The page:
to complete the look in the dining room, i loved the idea of doing some printables in a space where we usually rock this nice quote about home — also something i have never really done before. here’s a dirty little secret about what goes on around here: i create all my images in Keynote and save them out to jpegs. it’s a process, but it has worked thus far. it’s a fine solution for web images, but they’re not hi-res enough for great printing. and i cannot even think about doing the math to create files large enough to get converted to hi-res and not be the size of a postage stamp. i couldn’t find anything anyone else had created that i loved that was also downloadable at a decent size i could print at home and frame in a standard frame.

then, late one night, i remembered the Canva account i recently signed up for. life changing, y’all! seriously. super simple way to create print documents that look great without having to buy and learn any expensive software. there are templates for a bunch of different types of images/documents from Facebook headers to posters and business cards, with some ability to manipulate designs and create your own from scratch.  some matte photo paper and a couple  Ikea frames later and i have a fun display that included zero drama to create. you’re welcome to download them here.

i’m thankful that my holiday look has come together . . . now to start working on what we’ll eat and how we’ll spend our time together while everyone’s here! what are you doing to get ready for Thanksgiving?

happy blogiversary: 1 year, 10 lessons

i can’t believe it’s been an entire year since, following much deliberation and obsessing, finessing and freaking the fuck out, i quietly and haltingly, over several glasses of wine, took the password protection off this bad boy and unleashed it on the world. i was so nervous, y’all. what would anyone think? maybe no one would ever read it and that would probably be way better for everyone involved.

i was utterly shocked the next morning when i woke to find Continue reading

Sunday supper: lowcountry boil

Lowcountry Boil

for the last Sunday supper of the unofficial summer, i wanted to do something seasonally appropriate. i’m feeling like i’ve done so many variations of burgers and grilled chicken lately, i was bored to tears by that idea. we also have had kind of a crazy couple days and i really wanted something i could just throw and a pot and leave alone. and so the lowcountry boil idea was born.

though i’ve eaten variations tons of times, i’ve never actually made this in my own home. this Garden & Gun recipe was kind of a baseline to check myself, but i love the confirmation from chef, Mike Lata, that “The recipe is a forgiving one; freshness and taste trump ingredient specifics and measuring cups.” hallelujah. next time, i will actually plan this one, instead of pulling it together on the fly. and note to self, next time, don’t use the corn that’s been in your freezer for 4 months, you redneck.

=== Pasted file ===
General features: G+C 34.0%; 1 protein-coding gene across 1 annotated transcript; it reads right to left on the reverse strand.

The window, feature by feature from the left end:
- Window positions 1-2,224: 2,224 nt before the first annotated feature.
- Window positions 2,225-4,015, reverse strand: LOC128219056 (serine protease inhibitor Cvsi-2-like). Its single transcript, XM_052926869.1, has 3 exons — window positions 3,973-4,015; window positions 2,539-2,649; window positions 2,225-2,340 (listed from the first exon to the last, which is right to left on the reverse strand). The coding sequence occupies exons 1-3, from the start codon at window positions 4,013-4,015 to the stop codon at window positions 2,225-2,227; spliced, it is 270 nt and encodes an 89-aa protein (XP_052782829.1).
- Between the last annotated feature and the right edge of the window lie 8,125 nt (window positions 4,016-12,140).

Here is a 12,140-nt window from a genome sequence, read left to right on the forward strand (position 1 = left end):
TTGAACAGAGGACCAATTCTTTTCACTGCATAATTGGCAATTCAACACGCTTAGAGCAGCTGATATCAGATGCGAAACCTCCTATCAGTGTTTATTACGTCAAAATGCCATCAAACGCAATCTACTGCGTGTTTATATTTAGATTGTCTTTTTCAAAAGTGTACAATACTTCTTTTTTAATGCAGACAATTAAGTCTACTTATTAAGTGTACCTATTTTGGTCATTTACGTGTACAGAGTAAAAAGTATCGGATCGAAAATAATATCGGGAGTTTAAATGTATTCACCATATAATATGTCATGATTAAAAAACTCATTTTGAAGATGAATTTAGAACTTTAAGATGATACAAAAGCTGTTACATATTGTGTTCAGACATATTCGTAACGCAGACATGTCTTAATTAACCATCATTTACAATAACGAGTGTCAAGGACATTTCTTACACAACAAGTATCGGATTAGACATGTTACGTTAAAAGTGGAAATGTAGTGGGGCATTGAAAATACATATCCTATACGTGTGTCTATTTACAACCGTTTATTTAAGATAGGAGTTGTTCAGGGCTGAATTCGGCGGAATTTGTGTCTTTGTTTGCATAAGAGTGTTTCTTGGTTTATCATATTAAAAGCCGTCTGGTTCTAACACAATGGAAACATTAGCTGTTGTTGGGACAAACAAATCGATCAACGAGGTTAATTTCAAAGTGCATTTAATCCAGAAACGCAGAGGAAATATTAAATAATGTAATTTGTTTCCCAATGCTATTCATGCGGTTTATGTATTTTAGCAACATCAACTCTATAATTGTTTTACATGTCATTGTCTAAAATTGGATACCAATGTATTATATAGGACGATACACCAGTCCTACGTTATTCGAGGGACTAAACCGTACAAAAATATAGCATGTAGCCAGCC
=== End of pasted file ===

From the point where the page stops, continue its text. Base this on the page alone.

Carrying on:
i did a side of our standard sautéed zucchini, yellow squash and sweet onions, and the whole thing was really delish! anyhoo . . . starter recipe with my notes in italics below. enjoy and have a happy Labor Day, y’all!

Mike Lata’s Frogmore Stew

½ cup (at least) Old Bay Seasoning (i used about half Tony Chachere’s Original Creole Seasoning, half Old Bay and an extra tablespoon of cayenne pepper)
16 small new potatoes, about 1-inch diameter, rinsed but not peeled (about ¾ lb.)
½ lb. smoked sausage (kielbasa), cut into 16 ½-inch-thick coins (i forgot to get kielbasa, so i used turkey italian sausage. browned it first, then cut each link into 4 pieces)
2 medium sweet onions, peeled but not trimmed, quartered lengthwise from stem to root
3 ears fresh corn, shucked and  cut into thirds
16 largest available fresh shrimp, preferably white Carolina shrimp with head on (you may want more depending on size of shrimp — you also may want to go ahead and decapitate and peel these guys if you’re not trying to impress with the presentation because heads, tails and legs are a bitch to deal with when you’re actually eating.)
8 stone crab claws (about 2 lb.) (totally did not have the crabs, but threw in enough shrimp to make up for any seafood deficiency.)

Bring a large stockpot (at least 12-quart) of water (filled 2/3 of the way, about 9 quarts — i used half chicken stock and half water) to a simmer. Add Old Bay and simmer to infuse. (The water should be abundantly seasoned and aromatic.)

Add potatoes, sausage coins, and sweet onions, and bring to a lazy simmer until potatoes are fork tender, about 15 to 18 minutes.

Keeping water at a lazy simmer, add corn, and cook until kernels are slightly softened, about 3 minutes. Add shrimp and crab claws, and cook until the shrimp becomes pink and white (instead of opaque), about 5 or 6 minutes. Strain solids from cooking liquid, and transfer them to an oversize platter.

Serve with soft butter and olive oil (for potatoes and corn), sea salt, Tabasco, and cocktail sauce. Lemon wedges and chopped hot peppers (like jalapeño) are also sometimes served as accompaniments.

stick a fork in me